Classic Rock Review

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The Mahavishnu Orchestra The Lost Trident Sessions (1999)

Mahavishnu Orchestra - The Lost Trident SessionsFrom

The Lost Trident Sessions contains what was meant to be The Mahavishnu Orchestra’s third full-fledged studio album. They recorded this in 1973, but it wasn’t until 1999 when this was released. The story goes that the album was shelved and subsequently lost in the warehouses, and then somebody finally found it, remastered it, and released it.

This was also the last we would see of the classic line-up. McLaughlin formed an entirely new band, and turned Mahavishnu Orchestra into more of a classical music/prog outfit. They were still excellent of course, but that surely alienated much of their fan-base.

Although the material on this “lost” album was probably not a surprise to anyone considering most of it was subsequently released on their live album Between Nothingness and Eternity and Jerry Goodman’s and Jan Hammer’s Like Children. The only completely unreleased track was “John’s Song #2.” The one thing that I miss about this album compared to their earlier two is that it doesn’t contain a track that is quite as emotionally powerful as “The Meeting of the Spirits” or “Birds of Fire.”

But what The Lost Trident Sessions has is a whole lot of phenomenally entertaining and masterful jamming pieces. I’d even wager to say that this is the most wholly entertaining and accessible Mahavishnu Orchestra album ever released.

Take a whiff of “Sister Andrea.” Do you remember the Mahavishnu Orchestra writing such a catchy, bad-ass riff before? That’s like the Rolling Stones; I can listen to it over and over again and never grow tired of it! Seeing that this is the Mahavishnu Orchestra, there is quite a lot more to this song than the riff. It contains extended, sort of spaced-out solo movements, which of course are phenomenally interesting to listen to. “Trilogy” by all accounts is a typical wandering and rambly piece from them.

It starts out quietly and subdued guitar and keyboard solos weave in and out of crescendos while a disparate drum rhythm plays. But then one at one point, it almost seems to threaten to turn into a crunchy heavy metal anthem! They’re previous stuff never even hinted at heavy metal, so in all possibility, this might be the perfect place to begin listening to Mahavishnu Orchestra!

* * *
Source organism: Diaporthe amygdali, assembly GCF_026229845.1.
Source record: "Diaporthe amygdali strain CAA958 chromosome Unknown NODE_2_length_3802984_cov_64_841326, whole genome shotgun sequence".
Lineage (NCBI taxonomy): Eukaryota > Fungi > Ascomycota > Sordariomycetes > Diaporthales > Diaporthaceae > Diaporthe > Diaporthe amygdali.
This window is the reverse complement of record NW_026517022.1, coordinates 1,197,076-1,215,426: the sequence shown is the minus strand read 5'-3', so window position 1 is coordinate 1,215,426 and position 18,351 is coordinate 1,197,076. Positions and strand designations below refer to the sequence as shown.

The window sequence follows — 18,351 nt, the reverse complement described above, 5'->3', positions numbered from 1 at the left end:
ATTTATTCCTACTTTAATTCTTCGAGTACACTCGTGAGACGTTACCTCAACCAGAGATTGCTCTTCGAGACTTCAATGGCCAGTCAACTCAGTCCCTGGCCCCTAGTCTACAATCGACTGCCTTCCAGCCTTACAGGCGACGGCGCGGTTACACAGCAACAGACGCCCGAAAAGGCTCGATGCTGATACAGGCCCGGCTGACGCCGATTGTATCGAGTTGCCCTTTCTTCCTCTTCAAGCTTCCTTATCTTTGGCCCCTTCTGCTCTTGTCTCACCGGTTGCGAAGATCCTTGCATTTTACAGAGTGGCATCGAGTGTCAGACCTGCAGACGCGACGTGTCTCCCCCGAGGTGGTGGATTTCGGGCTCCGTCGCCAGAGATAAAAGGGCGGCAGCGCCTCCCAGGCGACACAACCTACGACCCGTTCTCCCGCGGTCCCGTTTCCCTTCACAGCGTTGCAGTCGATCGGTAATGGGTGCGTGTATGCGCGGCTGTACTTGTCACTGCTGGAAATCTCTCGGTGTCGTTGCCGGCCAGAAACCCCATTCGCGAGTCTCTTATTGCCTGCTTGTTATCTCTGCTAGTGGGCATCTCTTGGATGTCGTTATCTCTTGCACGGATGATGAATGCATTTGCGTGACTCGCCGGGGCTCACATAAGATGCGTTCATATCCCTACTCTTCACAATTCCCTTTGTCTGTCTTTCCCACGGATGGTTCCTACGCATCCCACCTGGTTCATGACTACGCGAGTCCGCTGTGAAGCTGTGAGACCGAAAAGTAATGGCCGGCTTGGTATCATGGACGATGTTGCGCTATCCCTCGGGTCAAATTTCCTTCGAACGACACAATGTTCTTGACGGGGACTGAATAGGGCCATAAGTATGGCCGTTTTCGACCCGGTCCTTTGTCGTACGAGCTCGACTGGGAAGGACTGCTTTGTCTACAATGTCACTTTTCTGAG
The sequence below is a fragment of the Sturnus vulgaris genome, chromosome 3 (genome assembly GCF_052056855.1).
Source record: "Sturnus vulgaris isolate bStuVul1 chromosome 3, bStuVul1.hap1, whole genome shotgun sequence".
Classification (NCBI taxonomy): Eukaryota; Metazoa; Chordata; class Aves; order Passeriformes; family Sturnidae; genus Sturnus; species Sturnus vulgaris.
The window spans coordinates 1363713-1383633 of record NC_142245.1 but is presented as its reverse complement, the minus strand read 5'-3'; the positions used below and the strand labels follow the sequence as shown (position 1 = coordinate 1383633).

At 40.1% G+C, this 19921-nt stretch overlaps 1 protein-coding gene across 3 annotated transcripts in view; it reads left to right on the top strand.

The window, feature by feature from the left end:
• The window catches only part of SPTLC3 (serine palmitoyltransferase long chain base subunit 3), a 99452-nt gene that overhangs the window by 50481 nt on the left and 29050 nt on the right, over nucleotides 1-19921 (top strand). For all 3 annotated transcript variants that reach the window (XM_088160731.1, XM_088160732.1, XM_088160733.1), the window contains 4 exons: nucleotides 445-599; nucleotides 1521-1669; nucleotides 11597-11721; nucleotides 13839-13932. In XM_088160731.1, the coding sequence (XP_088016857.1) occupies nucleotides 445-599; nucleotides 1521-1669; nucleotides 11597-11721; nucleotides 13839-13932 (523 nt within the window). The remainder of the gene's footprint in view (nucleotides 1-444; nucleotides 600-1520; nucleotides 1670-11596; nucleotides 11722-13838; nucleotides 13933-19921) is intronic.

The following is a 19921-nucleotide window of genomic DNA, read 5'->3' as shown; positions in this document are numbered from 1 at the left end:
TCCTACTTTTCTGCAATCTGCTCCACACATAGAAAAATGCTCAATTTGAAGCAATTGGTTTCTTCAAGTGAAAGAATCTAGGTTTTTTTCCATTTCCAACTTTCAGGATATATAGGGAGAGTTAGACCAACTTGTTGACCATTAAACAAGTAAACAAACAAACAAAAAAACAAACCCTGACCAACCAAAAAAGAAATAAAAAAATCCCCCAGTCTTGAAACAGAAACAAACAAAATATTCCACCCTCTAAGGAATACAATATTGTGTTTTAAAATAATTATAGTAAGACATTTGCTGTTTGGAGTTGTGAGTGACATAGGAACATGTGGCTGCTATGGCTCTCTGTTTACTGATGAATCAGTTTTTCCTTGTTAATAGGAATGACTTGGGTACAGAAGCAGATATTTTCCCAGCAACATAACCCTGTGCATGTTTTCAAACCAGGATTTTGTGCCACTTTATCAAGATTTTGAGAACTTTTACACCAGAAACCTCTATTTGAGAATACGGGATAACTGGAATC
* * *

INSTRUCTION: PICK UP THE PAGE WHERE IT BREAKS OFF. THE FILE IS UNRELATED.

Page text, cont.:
The one thing that this album has over the previous two Mahavishnu Orchestra albums is that there isn’t a single moment I’m bored with. For the most part, every quiet part seemed well deserved and they were masterfully and beautifully evolved loud and booming sections. They’re all interesting to hear develop, and as a listener I’m hanging onto everything. The last three tracks are by far the shortest; “I Wonder” and “Steppings Tones” are three minutes each.

Of course they don’t develop like their 10-minute tracks do, but each of them have their own distinct tones and textures. The former is a thunderous jam that’s based on a rather compelling Bach-like chord progression, and the later is brilliantly subdued and creepy with a particularly excellent violin theme.

The last track, “John’s Song #2” contains some of the wildest, tightest drumming that I’ve ever experienced in rock ‘n’ roll… I mean, just listen to the guy go at it! It’s like he’s trying to give his drum kit a slow death. Of course all the other soloists deliver their lightning-fast noodles with gusto, but I’d say it’s the drummer who steals the spotlight. And he didn’t need a full-fledged solo to give that to him, either! There’s another area The Lost Trident beats their first two albums. There are no stupid drum solos!

Anyone who lovesThe Inner Mountain Flame and Birds of Fire should without question own this album, too, since it completes the trilogy, and also because it is a fantastic jazz-fusion record in its own right. I’m sure that it’s one of the most completely dazzling instrumental rock albums ever released.

March 16, 2013 Posted by | The Mahavishnu Orchestra The Lost Trident Sessions | , | Leave a comment